Antimicrobial Resistance Diagnostic Challenge
Antimicrobial Resistance Diagnostic Challenge names five finalists
Selected entrants will receive $100,000 to further develop and test prototypes to improve detection of drug-resistant bacteria or differentiate between a bacterial and viral infection.
In the race to advance tools for rapid detection of antibiotic-resistant bacteria, five finalists were selected to move on to the final phase of the Antimicrobial Resistance Diagnostic (AMR) Challenge. These finalists will each receive $100,000 to further develop their prototypes and supply them for testing to two CLIA-certified independent laboratories. The AMR Challenge is a federal prize competition funded by the National Institutes of Health and the Biomedical Advanced Research and Development Authority (BARDA), with each agency contributing $10 million. Up to three winners will be chosen in July 2020 and split at least $19 million, subject to the availability of funds. Antibiotic resistant bacteria are a rising public health threat and cause at least 2 million infections and 23,000 deaths each year in the United States, according to the Centers for Disease Control and Prevention. Drug resistance can also erode the effectiveness of drugs provided as part of a medical response to bioterrorism, such as an anthrax attack.
The ideal diagnostic tests will be able to identify and characterize antibiotic resistant bacteria or distinguish between viral and bacteria infections to reduce the unnecessary use of antibiotics, which is a major cause of drug resistance. Prototypes should also be able to make detections rapidly, so healthcare providers can diagnose infections within hours and prescribe an effective treatment immediately.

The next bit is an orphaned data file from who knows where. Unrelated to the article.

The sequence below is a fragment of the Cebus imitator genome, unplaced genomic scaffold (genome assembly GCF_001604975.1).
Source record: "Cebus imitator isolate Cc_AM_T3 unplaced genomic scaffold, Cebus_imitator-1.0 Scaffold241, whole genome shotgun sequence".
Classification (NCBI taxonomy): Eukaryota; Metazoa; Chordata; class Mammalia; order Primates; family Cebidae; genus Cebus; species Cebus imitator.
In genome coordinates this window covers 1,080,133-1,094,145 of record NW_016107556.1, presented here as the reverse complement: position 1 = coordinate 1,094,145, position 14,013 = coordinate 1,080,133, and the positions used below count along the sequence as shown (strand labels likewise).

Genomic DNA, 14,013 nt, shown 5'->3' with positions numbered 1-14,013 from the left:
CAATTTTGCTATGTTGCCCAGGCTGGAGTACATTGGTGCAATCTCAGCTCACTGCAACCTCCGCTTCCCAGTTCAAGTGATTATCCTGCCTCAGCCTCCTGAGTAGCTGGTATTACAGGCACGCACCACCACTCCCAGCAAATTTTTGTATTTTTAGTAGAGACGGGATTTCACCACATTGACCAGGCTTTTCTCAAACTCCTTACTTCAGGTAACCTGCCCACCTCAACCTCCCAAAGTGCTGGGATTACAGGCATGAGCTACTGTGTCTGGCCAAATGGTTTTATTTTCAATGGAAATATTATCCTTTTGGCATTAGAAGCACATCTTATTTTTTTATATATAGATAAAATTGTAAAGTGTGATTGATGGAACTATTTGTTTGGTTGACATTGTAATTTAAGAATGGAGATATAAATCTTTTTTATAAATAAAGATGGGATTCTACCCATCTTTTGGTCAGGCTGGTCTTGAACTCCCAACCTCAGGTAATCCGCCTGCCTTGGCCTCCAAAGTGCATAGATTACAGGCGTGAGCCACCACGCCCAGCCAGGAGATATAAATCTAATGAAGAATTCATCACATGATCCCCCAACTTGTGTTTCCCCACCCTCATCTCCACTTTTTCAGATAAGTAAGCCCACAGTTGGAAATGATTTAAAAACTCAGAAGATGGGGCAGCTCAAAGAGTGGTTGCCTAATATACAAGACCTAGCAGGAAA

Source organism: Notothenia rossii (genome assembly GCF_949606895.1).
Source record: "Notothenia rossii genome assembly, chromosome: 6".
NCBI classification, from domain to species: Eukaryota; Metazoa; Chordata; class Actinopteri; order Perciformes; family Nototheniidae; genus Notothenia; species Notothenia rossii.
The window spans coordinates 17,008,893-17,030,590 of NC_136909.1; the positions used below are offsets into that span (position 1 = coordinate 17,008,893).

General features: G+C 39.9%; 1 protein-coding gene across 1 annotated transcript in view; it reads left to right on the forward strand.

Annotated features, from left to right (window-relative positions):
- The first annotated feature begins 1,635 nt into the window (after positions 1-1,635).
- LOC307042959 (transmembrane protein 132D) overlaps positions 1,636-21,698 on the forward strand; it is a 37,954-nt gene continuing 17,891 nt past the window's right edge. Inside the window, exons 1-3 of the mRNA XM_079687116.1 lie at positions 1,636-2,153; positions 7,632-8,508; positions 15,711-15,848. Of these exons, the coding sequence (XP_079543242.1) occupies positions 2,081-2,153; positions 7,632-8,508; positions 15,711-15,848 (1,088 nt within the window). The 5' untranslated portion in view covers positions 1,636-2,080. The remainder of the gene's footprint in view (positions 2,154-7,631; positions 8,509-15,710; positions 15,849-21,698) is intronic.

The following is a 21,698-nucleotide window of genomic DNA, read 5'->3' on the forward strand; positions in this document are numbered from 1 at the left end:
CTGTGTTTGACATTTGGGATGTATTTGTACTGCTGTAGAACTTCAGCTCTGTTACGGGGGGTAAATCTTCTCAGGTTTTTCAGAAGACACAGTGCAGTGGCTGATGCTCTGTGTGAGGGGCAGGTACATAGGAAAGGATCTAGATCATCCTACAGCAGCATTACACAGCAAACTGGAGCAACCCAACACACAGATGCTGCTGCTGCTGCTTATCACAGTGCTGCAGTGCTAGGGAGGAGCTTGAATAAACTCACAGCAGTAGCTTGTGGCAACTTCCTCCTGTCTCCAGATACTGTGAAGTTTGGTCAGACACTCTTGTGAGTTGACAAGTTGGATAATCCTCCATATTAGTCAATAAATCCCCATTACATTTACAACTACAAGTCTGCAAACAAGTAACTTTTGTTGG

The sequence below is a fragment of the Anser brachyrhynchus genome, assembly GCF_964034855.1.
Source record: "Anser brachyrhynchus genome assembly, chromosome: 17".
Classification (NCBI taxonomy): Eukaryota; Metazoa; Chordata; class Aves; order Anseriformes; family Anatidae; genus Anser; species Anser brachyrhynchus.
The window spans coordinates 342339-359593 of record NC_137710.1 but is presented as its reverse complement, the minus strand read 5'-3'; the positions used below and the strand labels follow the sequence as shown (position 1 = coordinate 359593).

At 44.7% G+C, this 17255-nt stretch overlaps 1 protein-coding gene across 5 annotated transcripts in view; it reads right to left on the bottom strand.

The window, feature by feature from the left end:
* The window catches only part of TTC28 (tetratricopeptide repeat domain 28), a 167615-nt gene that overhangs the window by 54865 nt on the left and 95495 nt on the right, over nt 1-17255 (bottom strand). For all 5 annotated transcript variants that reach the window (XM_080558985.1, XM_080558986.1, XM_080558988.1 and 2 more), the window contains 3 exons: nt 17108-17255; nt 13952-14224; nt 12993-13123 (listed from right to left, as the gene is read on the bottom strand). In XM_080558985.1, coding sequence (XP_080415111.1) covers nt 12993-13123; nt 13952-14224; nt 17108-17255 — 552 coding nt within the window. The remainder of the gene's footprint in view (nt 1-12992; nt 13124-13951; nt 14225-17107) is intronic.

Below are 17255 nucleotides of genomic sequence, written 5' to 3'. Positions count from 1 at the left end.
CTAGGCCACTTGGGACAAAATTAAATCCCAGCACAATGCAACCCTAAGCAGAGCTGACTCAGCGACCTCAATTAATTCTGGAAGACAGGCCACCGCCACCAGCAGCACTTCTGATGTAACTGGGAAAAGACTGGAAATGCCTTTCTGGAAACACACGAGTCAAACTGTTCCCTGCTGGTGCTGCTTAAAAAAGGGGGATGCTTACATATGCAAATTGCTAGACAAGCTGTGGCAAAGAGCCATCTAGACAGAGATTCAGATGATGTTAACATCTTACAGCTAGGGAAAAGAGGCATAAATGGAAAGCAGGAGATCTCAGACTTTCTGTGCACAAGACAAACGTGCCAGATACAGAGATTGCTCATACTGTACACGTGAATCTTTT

The finalists are:
- Ultra-Rapid Infection Confirmation and Phenotypical AST by Microbe Mass Measurement
Ken Babcock – Affinity Biosensors, Santa Barbara, California
- Single Cell Biometric Analysis for Rapid ID/AST
Kyle Fieleke – Klaris Diagnostics, Austin, Texas
- Fully Automated Pathogen ID and AST Directly from Blood and Urine
Vincent Gau – GeneFluidics, Irwindale, California
- Patient-side, Disposable, Molecular PCR Diagnostic Device for Neisseria Gonorrhea and Drug Resistance Markers
Gary Schoolnik – Click Diagnostics, Inc., San Jose, California
- Host Gene Expression to Classify Viral and Bacterial Infection Using Rapid Multiplex PCR
Ephraim Tsalik – Predigen, Inc., Durham, North Carolina
Read more on these projects.
Final submissions from Step 2 finalists are due Jan. 3, 2020, and prototype performance will be the basis for evaluation in the final phase of the competition. Up to three winners may be announced on July 31, 2020.
This page last reviewed on December 3, 2018